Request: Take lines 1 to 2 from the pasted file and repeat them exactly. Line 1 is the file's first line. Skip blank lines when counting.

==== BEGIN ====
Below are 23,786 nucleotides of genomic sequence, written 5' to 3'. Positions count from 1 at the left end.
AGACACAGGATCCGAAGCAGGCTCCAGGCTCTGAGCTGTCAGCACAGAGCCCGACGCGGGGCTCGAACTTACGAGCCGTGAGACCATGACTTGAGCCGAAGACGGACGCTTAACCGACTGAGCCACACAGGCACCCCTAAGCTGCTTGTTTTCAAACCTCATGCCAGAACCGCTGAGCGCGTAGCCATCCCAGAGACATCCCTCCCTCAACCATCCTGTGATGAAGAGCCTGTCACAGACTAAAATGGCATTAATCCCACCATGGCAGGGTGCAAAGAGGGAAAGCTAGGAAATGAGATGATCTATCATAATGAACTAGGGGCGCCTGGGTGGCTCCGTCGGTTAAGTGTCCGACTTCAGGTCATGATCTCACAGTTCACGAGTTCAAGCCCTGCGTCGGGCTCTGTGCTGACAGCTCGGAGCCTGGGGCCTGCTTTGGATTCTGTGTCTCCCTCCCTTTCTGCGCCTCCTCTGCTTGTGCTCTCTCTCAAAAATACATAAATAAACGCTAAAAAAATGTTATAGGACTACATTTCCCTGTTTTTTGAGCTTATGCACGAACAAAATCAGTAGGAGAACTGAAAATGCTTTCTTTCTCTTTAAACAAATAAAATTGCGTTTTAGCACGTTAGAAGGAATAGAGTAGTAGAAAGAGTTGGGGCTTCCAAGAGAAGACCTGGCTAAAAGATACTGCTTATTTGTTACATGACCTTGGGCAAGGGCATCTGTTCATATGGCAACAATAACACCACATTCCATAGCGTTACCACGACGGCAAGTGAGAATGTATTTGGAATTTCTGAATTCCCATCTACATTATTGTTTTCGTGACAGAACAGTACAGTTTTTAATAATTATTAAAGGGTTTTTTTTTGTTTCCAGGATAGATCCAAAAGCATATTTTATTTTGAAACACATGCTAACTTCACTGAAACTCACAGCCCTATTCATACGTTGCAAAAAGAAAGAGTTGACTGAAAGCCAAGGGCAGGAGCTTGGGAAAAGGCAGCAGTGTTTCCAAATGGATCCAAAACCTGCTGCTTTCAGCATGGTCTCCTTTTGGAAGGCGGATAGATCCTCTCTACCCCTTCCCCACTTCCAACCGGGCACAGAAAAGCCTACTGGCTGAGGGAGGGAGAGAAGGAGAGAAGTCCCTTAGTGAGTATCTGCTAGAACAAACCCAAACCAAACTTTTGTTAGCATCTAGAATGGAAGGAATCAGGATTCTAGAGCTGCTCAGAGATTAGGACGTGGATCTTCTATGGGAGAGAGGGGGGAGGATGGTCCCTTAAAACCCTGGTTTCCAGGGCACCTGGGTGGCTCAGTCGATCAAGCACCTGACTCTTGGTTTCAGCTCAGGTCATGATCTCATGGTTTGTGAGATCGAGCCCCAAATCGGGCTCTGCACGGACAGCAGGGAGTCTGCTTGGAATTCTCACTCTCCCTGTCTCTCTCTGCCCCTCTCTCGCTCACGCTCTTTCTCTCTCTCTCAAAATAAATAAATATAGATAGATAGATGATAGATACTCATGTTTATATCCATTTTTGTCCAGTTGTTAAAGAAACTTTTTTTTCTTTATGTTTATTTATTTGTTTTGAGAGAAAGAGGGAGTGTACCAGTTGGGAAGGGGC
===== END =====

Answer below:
Below are 23,786 nucleotides of genomic sequence, written 5' to 3'. Positions count from 1 at the left end.
AGACACAGGATCCGAAGCAGGCTCCAGGCTCTGAGCTGTCAGCACAGAGCCCGACGCGGGGCTCGAACTTACGAGCCGTGAGACCATGACTTGAGCCGAAGACGGACGCTTAACCGACTGAGCCACACAGGCACCCCTAAGCTGCTTGTTTTCAAACCTCATGCCAGAACCGCTGAGCGCGTAGCCATCCCAGAGACATCCCTCCCTCAACCATCCTGTGATGAAGAGCCTGTCACAGACTAAAATGGCATTAATCCCACCATGGCAGGGTGCAAAGAGGGAAAGCTAGGAAATGAGATGATCTATCATAATGAACTAGGGGCGCCTGGGTGGCTCCGTCGGTTAAGTGTCCGACTTCAGGTCATGATCTCACAGTTCACGAGTTCAAGCCCTGCGTCGGGCTCTGTGCTGACAGCTCGGAGCCTGGGGCCTGCTTTGGATTCTGTGTCTCCCTCCCTTTCTGCGCCTCCTCTGCTTGTGCTCTCTCTCAAAAATACATAAATAAACGCTAAAAAAATGTTATAGGACTACATTTCCCTGTTTTTTGAGCTTATGCACGAACAAAATCAGTAGGAGAACTGAAAATGCTTTCTTTCTCTTTAAACAAATAAAATTGCGTTTTAGCACGTTAGAAGGAATAGAGTAGTAGAAAGAGTTGGGGCTTCCAAGAGAAGACCTGGCTAAAAGATACTGCTTATTTGTTACATGACCTTGGGCAAGGGCATCTGTTCATATGGCAACAATAACACCACATTCCATAGCGTTACCACGACGGCAAGTGAGAATGTATTTGGAATTTCTGAATTCCCATCTACATTATTGTTTTCGTGACAGAACAGTACAGTTTTTAATAATTATTAAAGGGTTTTTTTTTGTTTCCAGGATAGATCCAAAAGCATATTTTATTTTGAAACACATGCTAACTTCACTGAAACTCACAGCCCTATTCATACGTTGCAAAAAGAAAGAGTTGACTGAAAGCCAAGGGCAGGAGCTTGGGAAAAGGCAGCAGTGTTTCCAAATGGATCCAAAACCTGCTGCTTTCAGCATGGTCTCCTTTTGGAAGGCGGATAGATCCTCTCTACCCCTTCCCCACTTCCAACCGGGCACAGAAAAGCCTACTGGCTGAGGGAGGGAGAGAAGGAGAGAAGTCCCTTAGTGAGTATCTGCTAGAACAAACCCAAACCAAACTTTTGTTAGCATCTAGAATGGAAGGAATCAGGATTCTAGAGCTGCTCAGAGATTAGGACGTGGATCTTCTATGGGAGAGAGGGGGGAGGATGGTCCCTTAAAACCCTGGTTTCCAGGGCACCTGGGTGGCTCAGTCGATCAAGCACCTGACTCTTGGTTTCAGCTCAGGTCATGATCTCATGGTTTGTGAGATCGAGCCCCAAATCGGGCTCTGCACGGACAGCAGGGAGTCTGCTTGGAATTCTCACTCTCCCTGTCTCTCTCTGCCCCTCTCTCGCTCACGCTCTTTCTCTCTCTCTCAAAATAAATAAATATAGATAGATAGATGATAGATACTCATGTTTATATCCATTTTTGTCCAGTTGTTAAAGAAACTTTTTTTTCTTTATGTTTATTTATTTGTTTTGAGAGAAAGAGGGAGTGTACCAGTTGGGAAGGGGC